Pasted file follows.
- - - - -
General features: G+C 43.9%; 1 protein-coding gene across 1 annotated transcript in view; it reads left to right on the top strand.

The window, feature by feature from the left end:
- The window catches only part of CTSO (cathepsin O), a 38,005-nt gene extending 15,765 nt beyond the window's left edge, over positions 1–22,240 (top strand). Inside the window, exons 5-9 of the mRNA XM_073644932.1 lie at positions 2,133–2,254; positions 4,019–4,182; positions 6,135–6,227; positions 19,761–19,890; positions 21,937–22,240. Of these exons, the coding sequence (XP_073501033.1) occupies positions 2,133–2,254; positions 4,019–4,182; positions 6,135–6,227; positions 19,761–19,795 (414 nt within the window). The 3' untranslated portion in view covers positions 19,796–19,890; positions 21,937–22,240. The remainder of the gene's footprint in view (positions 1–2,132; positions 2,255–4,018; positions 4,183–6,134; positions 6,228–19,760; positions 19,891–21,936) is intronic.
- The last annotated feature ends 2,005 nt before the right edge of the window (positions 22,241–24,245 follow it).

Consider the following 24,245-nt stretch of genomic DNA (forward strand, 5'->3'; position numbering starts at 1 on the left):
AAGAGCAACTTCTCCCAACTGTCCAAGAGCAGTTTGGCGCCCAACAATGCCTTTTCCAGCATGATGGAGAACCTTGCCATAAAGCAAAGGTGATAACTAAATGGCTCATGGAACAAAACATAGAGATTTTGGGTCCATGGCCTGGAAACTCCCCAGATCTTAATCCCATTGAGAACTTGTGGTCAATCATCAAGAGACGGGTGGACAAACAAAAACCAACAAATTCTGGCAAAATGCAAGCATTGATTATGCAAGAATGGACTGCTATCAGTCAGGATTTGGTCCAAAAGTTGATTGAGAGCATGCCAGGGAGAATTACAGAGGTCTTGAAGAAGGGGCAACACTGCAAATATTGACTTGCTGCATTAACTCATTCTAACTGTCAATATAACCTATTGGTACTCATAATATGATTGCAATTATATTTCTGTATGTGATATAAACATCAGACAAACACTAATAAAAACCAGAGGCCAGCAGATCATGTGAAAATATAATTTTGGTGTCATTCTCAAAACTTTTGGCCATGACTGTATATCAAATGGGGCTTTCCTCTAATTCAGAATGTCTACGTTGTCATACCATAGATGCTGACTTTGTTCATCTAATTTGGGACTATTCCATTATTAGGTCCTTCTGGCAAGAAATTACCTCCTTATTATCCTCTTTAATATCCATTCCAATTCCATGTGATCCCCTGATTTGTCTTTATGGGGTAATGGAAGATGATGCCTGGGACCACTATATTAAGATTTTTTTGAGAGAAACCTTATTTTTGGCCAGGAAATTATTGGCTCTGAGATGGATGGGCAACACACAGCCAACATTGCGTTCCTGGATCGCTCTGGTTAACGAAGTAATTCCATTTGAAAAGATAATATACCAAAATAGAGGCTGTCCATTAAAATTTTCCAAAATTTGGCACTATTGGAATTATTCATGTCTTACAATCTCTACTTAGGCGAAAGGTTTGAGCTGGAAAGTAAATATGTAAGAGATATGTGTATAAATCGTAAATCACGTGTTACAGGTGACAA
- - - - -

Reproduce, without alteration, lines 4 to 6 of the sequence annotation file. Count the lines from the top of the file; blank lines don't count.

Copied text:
- The last annotated feature ends 2,005 nt before the right edge of the window (positions 22,241–24,245 follow it).

Consider the following 24,245-nt stretch of genomic DNA (forward strand, 5'->3'; position numbering starts at 1 on the left):
AAGAGCAACTTCTCCCAACTGTCCAAGAGCAGTTTGGCGCCCAACAATGCCTTTTCCAGCATGATGGAGAACCTTGCCATAAAGCAAAGGTGATAACTAAATGGCTCATGGAACAAAACATAGAGATTTTGGGTCCATGGCCTGGAAACTCCCCAGATCTTAATCCCATTGAGAACTTGTGGTCAATCATCAAGAGACGGGTGGACAAACAAAAACCAACAAATTCTGGCAAAATGCAAGCATTGATTATGCAAGAATGGACTGCTATCAGTCAGGATTTGGTCCAAAAGTTGATTGAGAGCATGCCAGGGAGAATTACAGAGGTCTTGAAGAAGGGGCAACACTGCAAATATTGACTTGCTGCATTAACTCATTCTAACTGTCAATATAACCTATTGGTACTCATAATATGATTGCAATTATATTTCTGTATGTGATATAAACATCAGACAAACACTAATAAAAACCAGAGGCCAGCAGATCATGTGAAAATATAATTTTGGTGTCATTCTCAAAACTTTTGGCCATGACTGTATATCAAATGGGGCTTTCCTCTAATTCAGAATGTCTACGTTGTCATACCATAGATGCTGACTTTGTTCATCTAATTTGGGACTATTCCATTATTAGGTCCTTCTGGCAAGAAATTACCTCCTTATTATCCTCTTTAATATCCATTCCAATTCCATGTGATCCCCTGATTTGTCTTTATGGGGTAATGGAAGATGATGCCTGGGACCACTATATTAAGATTTTTTTGAGAGAAACCTTATTTTTGGCCAGGAAATTATTGGCTCTGAGATGGATGGGCAACACACAGCCAACATTGCGTTCCTGGATCGCTCTGGTTAACGAAGTAATTCCATTTGAAAAGATAATATACCAAAATAGAGGCTGTCCATTAAAATTTTCCAAAATTTGGCACTATTGGAATTATTCATGTCTTACAATCTCTACTTAGGCGAAAGGTTTGAGCTGGAAAGTAAATATGTAAGAGATATGTGTATAAATCGTAAATCACGTGTTACAGGTGACAA